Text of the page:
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Mexico 1/2, 1, 2, 4, and 8 Reales (Ferdinand)  1809 to 1821Mexico 1/2, 1, 2, 4, and 8 Reales (Ferdinand) 1809 to 1821 Germany 10 Pfennig (Iron or Zinc)  1916 to 1922Germany 10 Pfennig (Iron or Zinc) 1916 to 1922
Great Britain 1/3 Guinea  1797 to 1813Great Britain 1/3 Guinea 1797 to 1813 US Commemorative Half: Stone Mountain  1925US Commemorative Half: Stone Mountain 1925
Spain 5, 25, and 50 Pesetas  1957Spain 5, 25, and 50 Pesetas 1957 Switzerland 5 Franc  1922 to DateSwitzerland 5 Franc 1922 to Date
  

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US Morgan Silver Dollar  1878 to 1921

Hello Bianca -- You have a silver dollar designed by a man named George Morgan, so collectors call coins like yours Morgan Dollars. They are highly prized collectibles.

Your 1901O specimen is a 'common date' coin like most of the dates and mint marks in this series. 1921 is the most common of the common dates, as there were hundreds of millions of the 1921 coins made. Coins with better dates, not common dates, are listed below. They are more valuable.

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Mexico 8 Reales  1824 to 1897

Hi Deb -- You probably have a well-worn 8 reales coin from the old Republic of Mexico.

These coins contain 0.786 troy ounces of silver. So that sets the minimum value they can attain. For instance, if silver is selling at $12 per troy ounce (look it up for today's price at kitco.com), the minimum price is 0.786 x 12 = $9.40.

Coins with the liberty cap and starburst pattern were minted in smaller denominations than 8 reales. In fact, denominations of 1/2, 1, 2, and 4 reales look the same, only smaller. The denomination appears explicitly on the coin in the place where '8R' appears on the 8 reales. Look for '1/2R', '1R', '2R', or '4R' on your coin and, if you have one, click to this appraisal page.

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Canada 1 Cent Commemorative  1967

Yo, Ape -- Only if your coin is in superb numismatic (coin collector) condition, like the one in our picture, would a collector be willing to pay a premium for it. Maybe $1 or $2 US. Otherwise your coin is worth face value. It commemorates the 100th anniversary of the Canadian Confederation.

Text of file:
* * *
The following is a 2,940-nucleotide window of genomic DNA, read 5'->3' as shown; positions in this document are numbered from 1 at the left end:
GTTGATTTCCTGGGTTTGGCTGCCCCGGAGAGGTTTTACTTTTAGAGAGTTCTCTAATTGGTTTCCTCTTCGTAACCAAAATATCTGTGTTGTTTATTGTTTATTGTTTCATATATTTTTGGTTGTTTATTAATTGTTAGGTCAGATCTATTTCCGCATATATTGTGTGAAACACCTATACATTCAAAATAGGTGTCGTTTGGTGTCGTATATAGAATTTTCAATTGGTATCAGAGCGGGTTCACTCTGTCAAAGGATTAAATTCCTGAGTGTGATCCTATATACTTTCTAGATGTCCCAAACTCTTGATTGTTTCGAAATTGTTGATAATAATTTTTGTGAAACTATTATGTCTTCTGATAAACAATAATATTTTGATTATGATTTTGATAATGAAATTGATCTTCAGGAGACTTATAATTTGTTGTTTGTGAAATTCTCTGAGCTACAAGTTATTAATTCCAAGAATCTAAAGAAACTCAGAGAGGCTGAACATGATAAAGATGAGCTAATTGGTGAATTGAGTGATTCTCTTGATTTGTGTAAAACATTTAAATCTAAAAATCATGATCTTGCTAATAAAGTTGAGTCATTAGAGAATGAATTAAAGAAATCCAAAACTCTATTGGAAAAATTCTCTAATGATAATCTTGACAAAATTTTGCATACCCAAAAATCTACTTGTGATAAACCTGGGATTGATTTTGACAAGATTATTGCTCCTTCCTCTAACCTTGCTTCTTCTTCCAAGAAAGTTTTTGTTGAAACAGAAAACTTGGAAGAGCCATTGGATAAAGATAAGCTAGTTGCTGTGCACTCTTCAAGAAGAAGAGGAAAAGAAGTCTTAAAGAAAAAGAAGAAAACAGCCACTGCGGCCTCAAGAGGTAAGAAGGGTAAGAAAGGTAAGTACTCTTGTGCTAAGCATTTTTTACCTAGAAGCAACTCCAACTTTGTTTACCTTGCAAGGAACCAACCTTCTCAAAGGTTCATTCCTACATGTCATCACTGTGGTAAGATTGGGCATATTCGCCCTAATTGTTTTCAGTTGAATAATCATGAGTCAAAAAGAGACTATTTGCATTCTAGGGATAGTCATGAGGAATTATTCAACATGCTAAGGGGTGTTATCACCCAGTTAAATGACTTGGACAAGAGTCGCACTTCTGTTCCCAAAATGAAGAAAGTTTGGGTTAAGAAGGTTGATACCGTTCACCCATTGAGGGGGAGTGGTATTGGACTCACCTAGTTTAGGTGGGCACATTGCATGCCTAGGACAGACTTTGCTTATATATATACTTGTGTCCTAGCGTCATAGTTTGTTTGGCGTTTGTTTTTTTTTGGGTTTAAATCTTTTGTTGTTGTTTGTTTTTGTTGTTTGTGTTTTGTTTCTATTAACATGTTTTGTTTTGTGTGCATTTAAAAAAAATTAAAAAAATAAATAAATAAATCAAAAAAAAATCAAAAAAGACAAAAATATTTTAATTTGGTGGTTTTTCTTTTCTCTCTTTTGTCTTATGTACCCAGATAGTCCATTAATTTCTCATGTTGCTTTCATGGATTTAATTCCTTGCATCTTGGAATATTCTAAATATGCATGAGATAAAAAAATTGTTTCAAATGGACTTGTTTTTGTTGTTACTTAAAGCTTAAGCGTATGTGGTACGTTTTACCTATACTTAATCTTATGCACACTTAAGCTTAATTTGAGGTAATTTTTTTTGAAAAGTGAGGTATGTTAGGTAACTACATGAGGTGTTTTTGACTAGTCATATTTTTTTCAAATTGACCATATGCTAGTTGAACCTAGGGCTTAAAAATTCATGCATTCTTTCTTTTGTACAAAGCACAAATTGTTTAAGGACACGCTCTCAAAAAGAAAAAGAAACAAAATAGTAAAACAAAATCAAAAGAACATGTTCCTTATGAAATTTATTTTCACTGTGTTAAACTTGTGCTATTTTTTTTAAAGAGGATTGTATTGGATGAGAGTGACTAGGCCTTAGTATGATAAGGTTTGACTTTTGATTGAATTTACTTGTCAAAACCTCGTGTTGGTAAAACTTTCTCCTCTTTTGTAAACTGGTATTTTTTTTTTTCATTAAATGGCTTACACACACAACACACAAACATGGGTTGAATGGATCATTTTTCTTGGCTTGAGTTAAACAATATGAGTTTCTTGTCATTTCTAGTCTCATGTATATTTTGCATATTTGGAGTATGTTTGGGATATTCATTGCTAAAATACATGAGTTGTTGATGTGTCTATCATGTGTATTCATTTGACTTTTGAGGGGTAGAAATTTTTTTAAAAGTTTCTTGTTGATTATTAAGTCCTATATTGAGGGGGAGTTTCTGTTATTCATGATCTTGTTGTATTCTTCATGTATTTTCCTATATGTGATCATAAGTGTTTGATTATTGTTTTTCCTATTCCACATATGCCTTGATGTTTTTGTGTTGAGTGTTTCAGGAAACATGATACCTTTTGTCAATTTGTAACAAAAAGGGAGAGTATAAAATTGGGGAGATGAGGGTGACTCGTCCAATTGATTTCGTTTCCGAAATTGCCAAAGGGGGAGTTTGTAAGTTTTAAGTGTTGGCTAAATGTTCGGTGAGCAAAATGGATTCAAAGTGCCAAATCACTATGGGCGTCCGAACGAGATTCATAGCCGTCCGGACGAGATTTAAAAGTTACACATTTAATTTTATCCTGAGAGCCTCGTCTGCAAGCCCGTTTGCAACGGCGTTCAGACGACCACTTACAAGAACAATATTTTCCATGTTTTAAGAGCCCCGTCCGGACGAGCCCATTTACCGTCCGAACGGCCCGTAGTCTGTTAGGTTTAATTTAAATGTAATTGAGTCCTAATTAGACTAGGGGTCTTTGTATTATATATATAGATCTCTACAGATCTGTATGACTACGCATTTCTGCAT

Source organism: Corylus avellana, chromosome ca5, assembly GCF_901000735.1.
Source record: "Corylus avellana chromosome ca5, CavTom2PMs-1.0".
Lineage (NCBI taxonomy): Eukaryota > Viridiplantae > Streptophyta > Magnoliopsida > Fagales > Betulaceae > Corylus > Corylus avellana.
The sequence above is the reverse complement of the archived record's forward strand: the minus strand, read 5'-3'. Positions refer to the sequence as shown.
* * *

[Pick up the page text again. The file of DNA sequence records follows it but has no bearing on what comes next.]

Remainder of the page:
Coin: 2270
Requested by: ape, Mon, 14-Dec-2009 01:05:14 GMT

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France 50 Centimes, 1/2, 1, 2, and 5 Francs  1898 to Date

I like the designs on French coins, and this one is no exception. I am not sure if that is Miss Liberty, the French emblem Marianne, or just one of those pretty French women. The same pattern, however, has been used on-and-off for more than a century.

Here is a run-down of approximate catalog values for the various coins which use this pattern. For silver coins, they cannot be worth less than their weight in silver. Use kitco.com to find the current value of silver per troy ounce.

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US Confederate States 1 Cent  1861

Since less than 20 genuine Confederate States of American (CSA) cents were ever struck, Bobo, you probably have a replica of this famous coin.

The coin in our picture is a counterfeit. It sells for a few US dollars as a novelty piece. If it were genuine, the catalogs say its value would be $120,000!

The CSA also minted a half dollar. You can read about it at this CoinQuest link.

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Cayman Islands 1, 5, 10, 25, 50 Cents and 1 Dollar  1972 to Date

These are neat coins. Since the Cayman Islands are a British colony, the reigning British monarch appears on the front of all coins. On the reverse, however, the designs are varied. Those of the Cayman Islands are especially artistic designs, and the good part is that it does not take a lot of money to assemble a nice collection of them.

This page applies to all Cayman denominations of one dollar and less.

ONE CENT 1972 to Date: bronze, great Caiman thrush

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US Ellis Island Dollar (Counterfeit)  1906

Today's minting technology is really something. Mints around the world produce coins with literally breathtaking appeal and beauty. People buy these coins as collectable items, but, with very few exceptions, they hold almost no potential of strong growth in value. Their price is usually pumped up by marketing hype, so you pay way too much for them in the first place, making it almost impossible to realize a profit after, say, 20 years. If you buy a modern commemorative coin that's great. They make terrific collectibles and gifts, but buy them because you like them, not because they may be valuable some day. They won't.

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Medal: Great Britain Prince Charles Edward MEA RES AGITUR  1749

This is a medal struck to foster Jacobitism in England, Scotland and Ireland, which was a movement to install James II of England on the throne, even though he was Roman Catholic. There is a detailed summary of this rare medal at Classical Numismatic Group. The CNG medal is silver (and even more valuable) than the more prevalent bronze medals.

The medal in our picture comes from Baldwin's in London where it sold for 520 British pounds (about $800 US dollars) during a 2011 auction.

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